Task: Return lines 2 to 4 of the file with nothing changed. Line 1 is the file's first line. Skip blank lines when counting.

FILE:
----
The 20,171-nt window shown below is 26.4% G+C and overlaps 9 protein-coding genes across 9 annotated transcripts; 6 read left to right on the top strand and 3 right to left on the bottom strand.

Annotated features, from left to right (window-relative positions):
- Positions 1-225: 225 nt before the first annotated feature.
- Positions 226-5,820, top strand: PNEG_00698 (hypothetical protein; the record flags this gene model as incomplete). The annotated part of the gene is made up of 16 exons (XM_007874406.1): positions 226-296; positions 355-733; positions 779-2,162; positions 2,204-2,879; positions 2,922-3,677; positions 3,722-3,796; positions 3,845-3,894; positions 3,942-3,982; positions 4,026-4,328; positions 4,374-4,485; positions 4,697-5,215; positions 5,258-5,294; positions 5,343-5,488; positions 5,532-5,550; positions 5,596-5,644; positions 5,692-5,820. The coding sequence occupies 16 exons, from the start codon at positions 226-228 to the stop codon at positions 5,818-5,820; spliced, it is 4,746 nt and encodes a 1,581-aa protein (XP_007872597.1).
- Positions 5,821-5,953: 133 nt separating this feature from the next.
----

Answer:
Annotated features, from left to right (window-relative positions):
- Positions 1-225: 225 nt before the first annotated feature.
- Positions 226-5,820, top strand: PNEG_00698 (hypothetical protein; the record flags this gene model as incomplete). The annotated part of the gene is made up of 16 exons (XM_007874406.1): positions 226-296; positions 355-733; positions 779-2,162; positions 2,204-2,879; positions 2,922-3,677; positions 3,722-3,796; positions 3,845-3,894; positions 3,942-3,982; positions 4,026-4,328; positions 4,374-4,485; positions 4,697-5,215; positions 5,258-5,294; positions 5,343-5,488; positions 5,532-5,550; positions 5,596-5,644; positions 5,692-5,820. The coding sequence occupies 16 exons, from the start codon at positions 226-228 to the stop codon at positions 5,818-5,820; spliced, it is 4,746 nt and encodes a 1,581-aa protein (XP_007872597.1).